Is the deposit a tax expense?


Payment of an advance for a future delivery of goods or services, documented with an advance invoice, gives rise to a deduction of VAT. The seller is obliged to prove the output tax, and the customer has the right to deduct input VAT. In income tax, the advance payment is not recognized as an expense. The customer will be able to include the purchase value in tax costs only after receiving the final invoice. Do the same rules apply to the deposit?

What is a deposit?

The deposit serves as a security for the proper performance of the contract. It is therefore a guarantee in the event of failure of one party to fulfill the contract. However, it is not part of the price and, above all, is of a returnable nature. Therefore, it is not the same concept as an advance payment (as long as the nature of the paid deposit is not changed by the parties to the contract). It will also be treated differently than the advance payment in terms of tax settlements.

Contract guarantee and VAT

As the deposit is returnable, it does not give rise to a VAT obligation. The entrepreneur paying it will not be able to deduct VAT from the value of the deposit. First of all, for the payment of the deposit, he will not receive a VAT invoice, as is the case with the advance payment. Only if the parties to the contract decided that the paid performance guarantee would be counted towards the principal amount due for the goods or service, and therefore somehow included in the price, should it be treated for tax purposes as an advance payment. The seller should then document the receipt of the payment with an advance invoice, which would also entitle the buyer to deduct VAT.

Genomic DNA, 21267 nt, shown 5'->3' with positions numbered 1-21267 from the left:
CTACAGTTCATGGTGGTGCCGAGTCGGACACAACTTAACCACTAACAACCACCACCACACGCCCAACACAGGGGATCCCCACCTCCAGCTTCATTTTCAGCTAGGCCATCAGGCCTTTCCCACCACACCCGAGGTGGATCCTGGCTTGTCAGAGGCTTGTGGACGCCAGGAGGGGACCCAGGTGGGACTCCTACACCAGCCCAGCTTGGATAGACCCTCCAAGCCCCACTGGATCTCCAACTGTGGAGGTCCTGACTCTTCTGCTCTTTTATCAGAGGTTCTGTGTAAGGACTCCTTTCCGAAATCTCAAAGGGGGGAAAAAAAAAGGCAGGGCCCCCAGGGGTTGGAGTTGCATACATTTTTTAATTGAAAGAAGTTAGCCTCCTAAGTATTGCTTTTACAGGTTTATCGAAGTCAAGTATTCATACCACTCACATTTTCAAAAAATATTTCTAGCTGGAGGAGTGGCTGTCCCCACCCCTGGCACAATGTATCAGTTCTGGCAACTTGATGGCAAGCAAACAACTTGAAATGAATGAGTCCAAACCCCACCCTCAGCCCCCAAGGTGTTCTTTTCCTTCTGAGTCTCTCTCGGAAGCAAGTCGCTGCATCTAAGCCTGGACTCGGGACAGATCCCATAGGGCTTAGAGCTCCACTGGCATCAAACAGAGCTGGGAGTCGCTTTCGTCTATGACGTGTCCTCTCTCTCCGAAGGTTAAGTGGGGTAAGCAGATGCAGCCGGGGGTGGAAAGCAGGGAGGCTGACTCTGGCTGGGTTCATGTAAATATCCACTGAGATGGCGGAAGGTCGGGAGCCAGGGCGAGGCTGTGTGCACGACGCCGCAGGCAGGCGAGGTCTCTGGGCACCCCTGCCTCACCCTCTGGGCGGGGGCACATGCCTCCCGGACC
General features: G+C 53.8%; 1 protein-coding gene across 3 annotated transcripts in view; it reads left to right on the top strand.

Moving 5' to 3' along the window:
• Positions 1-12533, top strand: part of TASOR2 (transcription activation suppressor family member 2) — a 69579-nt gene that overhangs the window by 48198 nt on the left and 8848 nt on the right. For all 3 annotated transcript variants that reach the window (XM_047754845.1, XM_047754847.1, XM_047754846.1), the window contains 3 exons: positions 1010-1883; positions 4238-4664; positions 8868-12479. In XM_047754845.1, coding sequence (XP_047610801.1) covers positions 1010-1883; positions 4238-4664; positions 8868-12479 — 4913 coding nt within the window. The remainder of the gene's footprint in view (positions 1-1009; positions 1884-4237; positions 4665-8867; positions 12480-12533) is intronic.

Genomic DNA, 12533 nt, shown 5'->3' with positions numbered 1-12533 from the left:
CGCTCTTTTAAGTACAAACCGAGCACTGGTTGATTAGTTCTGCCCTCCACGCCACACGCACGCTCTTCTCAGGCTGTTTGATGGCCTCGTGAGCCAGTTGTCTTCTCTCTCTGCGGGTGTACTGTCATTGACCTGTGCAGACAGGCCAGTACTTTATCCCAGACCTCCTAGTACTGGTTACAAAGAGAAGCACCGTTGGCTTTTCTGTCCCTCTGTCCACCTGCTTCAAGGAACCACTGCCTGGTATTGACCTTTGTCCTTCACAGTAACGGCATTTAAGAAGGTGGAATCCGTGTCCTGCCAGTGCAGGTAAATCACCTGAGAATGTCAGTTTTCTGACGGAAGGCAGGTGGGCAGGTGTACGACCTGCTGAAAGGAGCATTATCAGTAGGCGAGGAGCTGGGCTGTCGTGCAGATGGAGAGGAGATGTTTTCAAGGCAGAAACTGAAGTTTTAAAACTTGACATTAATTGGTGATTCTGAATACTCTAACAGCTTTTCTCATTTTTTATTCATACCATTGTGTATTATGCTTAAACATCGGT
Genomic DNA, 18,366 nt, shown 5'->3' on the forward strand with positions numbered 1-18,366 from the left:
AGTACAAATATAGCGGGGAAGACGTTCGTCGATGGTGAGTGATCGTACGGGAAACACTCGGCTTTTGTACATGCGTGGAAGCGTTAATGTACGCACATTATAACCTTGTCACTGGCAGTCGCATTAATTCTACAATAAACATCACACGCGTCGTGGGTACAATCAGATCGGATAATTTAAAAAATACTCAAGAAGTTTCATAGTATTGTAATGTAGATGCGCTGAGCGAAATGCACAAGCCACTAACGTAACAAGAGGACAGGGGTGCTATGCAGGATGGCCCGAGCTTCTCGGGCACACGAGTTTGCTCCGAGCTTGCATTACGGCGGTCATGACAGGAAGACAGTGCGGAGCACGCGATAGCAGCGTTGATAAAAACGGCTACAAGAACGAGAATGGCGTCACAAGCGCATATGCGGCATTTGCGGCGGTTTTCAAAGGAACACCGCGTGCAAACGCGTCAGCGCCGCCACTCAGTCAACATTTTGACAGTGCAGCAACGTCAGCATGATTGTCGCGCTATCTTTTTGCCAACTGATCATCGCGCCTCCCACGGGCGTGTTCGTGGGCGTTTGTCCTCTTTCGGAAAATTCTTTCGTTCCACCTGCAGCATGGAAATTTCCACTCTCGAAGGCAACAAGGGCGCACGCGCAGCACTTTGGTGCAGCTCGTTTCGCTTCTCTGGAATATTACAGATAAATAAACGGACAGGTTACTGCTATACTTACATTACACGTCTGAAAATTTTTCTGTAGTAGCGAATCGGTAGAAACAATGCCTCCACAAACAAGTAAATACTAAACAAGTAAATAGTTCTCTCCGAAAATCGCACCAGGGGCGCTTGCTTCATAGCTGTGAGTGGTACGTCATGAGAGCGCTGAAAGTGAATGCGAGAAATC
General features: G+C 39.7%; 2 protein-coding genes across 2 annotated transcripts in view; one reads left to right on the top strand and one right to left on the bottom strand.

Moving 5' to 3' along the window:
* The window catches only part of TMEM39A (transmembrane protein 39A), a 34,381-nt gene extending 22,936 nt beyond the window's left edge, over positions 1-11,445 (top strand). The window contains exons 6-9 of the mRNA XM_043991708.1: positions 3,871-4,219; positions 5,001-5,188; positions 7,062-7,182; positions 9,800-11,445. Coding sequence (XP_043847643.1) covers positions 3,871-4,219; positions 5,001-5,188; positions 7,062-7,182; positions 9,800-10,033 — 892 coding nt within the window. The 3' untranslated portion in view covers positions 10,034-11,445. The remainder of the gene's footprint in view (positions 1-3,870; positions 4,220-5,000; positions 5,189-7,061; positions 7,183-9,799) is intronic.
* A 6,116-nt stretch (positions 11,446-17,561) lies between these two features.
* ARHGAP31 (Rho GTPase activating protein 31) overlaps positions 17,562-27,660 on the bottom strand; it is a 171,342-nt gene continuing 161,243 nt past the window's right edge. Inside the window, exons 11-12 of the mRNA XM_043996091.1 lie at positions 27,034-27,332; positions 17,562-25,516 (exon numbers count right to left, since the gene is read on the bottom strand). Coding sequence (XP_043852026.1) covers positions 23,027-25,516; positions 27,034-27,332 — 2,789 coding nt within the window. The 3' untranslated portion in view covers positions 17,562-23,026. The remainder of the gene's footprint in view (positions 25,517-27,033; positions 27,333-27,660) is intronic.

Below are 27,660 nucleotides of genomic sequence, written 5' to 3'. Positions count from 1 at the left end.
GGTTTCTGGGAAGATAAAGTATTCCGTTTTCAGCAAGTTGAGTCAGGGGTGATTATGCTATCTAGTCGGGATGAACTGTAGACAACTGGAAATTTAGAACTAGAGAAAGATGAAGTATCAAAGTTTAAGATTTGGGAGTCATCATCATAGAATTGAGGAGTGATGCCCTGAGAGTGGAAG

Deposit and tax cost

Also, in the case of income tax settlements, the deposit paid for a given contract cannot be treated by the customer as a tax expense. An example of a deposit can be a deposit. It is usually returnable and is not recognized in revenues or costs of an entrepreneur conducting simplified accounting. It is true that the deposit was not directly mentioned in the wording of Art. 23 of the Personal Income Tax Act, which says about expenses that do not constitute a tax cost, but due to the fact that it is, in principle, a refundable receivable - it should not be considered a tax deductible cost.

The entrepreneur should therefore distinguish the nature of the payment made before receiving the goods or purchasing the service - whether it is a deposit or an advance payment. This is because their settlement for tax purposes will depend on this. While in the case of a deposit payment, the event will not be recorded in the KPiR or VAT register, even if the prepayment is an advance payment, it already causes tax consequences.